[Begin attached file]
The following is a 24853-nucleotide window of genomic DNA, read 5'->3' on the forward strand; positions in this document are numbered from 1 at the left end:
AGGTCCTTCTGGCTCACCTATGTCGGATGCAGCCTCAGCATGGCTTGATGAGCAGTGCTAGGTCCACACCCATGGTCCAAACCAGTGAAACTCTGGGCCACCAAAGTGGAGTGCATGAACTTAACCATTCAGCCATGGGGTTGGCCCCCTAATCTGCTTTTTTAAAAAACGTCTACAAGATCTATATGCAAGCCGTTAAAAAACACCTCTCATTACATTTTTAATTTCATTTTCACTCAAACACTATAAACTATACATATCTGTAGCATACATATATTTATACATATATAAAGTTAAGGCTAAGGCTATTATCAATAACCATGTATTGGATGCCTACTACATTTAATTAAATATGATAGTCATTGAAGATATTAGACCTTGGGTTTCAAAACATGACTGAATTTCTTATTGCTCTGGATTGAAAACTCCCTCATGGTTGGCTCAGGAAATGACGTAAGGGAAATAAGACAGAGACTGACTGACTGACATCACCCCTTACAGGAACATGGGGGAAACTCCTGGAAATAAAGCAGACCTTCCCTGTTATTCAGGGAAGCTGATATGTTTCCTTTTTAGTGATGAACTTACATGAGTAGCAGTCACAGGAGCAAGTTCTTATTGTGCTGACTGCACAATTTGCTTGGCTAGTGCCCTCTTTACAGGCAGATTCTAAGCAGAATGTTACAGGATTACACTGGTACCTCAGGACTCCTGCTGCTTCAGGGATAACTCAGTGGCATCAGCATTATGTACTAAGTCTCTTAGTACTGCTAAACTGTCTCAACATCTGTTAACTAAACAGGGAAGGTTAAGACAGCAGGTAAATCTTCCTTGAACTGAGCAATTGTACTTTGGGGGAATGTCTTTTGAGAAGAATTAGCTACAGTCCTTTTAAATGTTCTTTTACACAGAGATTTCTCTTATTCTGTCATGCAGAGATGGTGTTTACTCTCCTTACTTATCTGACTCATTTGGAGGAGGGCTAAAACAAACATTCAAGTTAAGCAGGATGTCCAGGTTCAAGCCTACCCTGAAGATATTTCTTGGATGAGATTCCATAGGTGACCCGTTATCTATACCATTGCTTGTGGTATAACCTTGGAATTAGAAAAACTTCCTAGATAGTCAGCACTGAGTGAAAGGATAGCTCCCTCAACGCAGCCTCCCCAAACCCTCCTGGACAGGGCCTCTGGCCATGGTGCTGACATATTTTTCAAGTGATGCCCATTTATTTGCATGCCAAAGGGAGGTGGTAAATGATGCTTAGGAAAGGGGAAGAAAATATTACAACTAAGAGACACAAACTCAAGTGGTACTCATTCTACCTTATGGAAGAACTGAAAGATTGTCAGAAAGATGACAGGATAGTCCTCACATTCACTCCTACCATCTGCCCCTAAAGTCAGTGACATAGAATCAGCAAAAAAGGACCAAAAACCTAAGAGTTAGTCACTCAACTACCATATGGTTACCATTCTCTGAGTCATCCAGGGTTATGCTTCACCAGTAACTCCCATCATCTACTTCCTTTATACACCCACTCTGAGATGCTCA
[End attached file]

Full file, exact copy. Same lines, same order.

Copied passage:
The following is a 24853-nucleotide window of genomic DNA, read 5'->3' on the forward strand; positions in this document are numbered from 1 at the left end:
AGGTCCTTCTGGCTCACCTATGTCGGATGCAGCCTCAGCATGGCTTGATGAGCAGTGCTAGGTCCACACCCATGGTCCAAACCAGTGAAACTCTGGGCCACCAAAGTGGAGTGCATGAACTTAACCATTCAGCCATGGGGTTGGCCCCCTAATCTGCTTTTTTAAAAAACGTCTACAAGATCTATATGCAAGCCGTTAAAAAACACCTCTCATTACATTTTTAATTTCATTTTCACTCAAACACTATAAACTATACATATCTGTAGCATACATATATTTATACATATATAAAGTTAAGGCTAAGGCTATTATCAATAACCATGTATTGGATGCCTACTACATTTAATTAAATATGATAGTCATTGAAGATATTAGACCTTGGGTTTCAAAACATGACTGAATTTCTTATTGCTCTGGATTGAAAACTCCCTCATGGTTGGCTCAGGAAATGACGTAAGGGAAATAAGACAGAGACTGACTGACTGACATCACCCCTTACAGGAACATGGGGGAAACTCCTGGAAATAAAGCAGACCTTCCCTGTTATTCAGGGAAGCTGATATGTTTCCTTTTTAGTGATGAACTTACATGAGTAGCAGTCACAGGAGCAAGTTCTTATTGTGCTGACTGCACAATTTGCTTGGCTAGTGCCCTCTTTACAGGCAGATTCTAAGCAGAATGTTACAGGATTACACTGGTACCTCAGGACTCCTGCTGCTTCAGGGATAACTCAGTGGCATCAGCATTATGTACTAAGTCTCTTAGTACTGCTAAACTGTCTCAACATCTGTTAACTAAACAGGGAAGGTTAAGACAGCAGGTAAATCTTCCTTGAACTGAGCAATTGTACTTTGGGGGAATGTCTTTTGAGAAGAATTAGCTACAGTCCTTTTAAATGTTCTTTTACACAGAGATTTCTCTTATTCTGTCATGCAGAGATGGTGTTTACTCTCCTTACTTATCTGACTCATTTGGAGGAGGGCTAAAACAAACATTCAAGTTAAGCAGGATGTCCAGGTTCAAGCCTACCCTGAAGATATTTCTTGGATGAGATTCCATAGGTGACCCGTTATCTATACCATTGCTTGTGGTATAACCTTGGAATTAGAAAAACTTCCTAGATAGTCAGCACTGAGTGAAAGGATAGCTCCCTCAACGCAGCCTCCCCAAACCCTCCTGGACAGGGCCTCTGGCCATGGTGCTGACATATTTTTCAAGTGATGCCCATTTATTTGCATGCCAAAGGGAGGTGGTAAATGATGCTTAGGAAAGGGGAAGAAAATATTACAACTAAGAGACACAAACTCAAGTGGTACTCATTCTACCTTATGGAAGAACTGAAAGATTGTCAGAAAGATGACAGGATAGTCCTCACATTCACTCCTACCATCTGCCCCTAAAGTCAGTGACATAGAATCAGCAAAAAAGGACCAAAAACCTAAGAGTTAGTCACTCAACTACCATATGGTTACCATTCTCTGAGTCATCCAGGGTTATGCTTCACCAGTAACTCCCATCATCTACTTCCTTTATACACCCACTCTGAGATGCTCA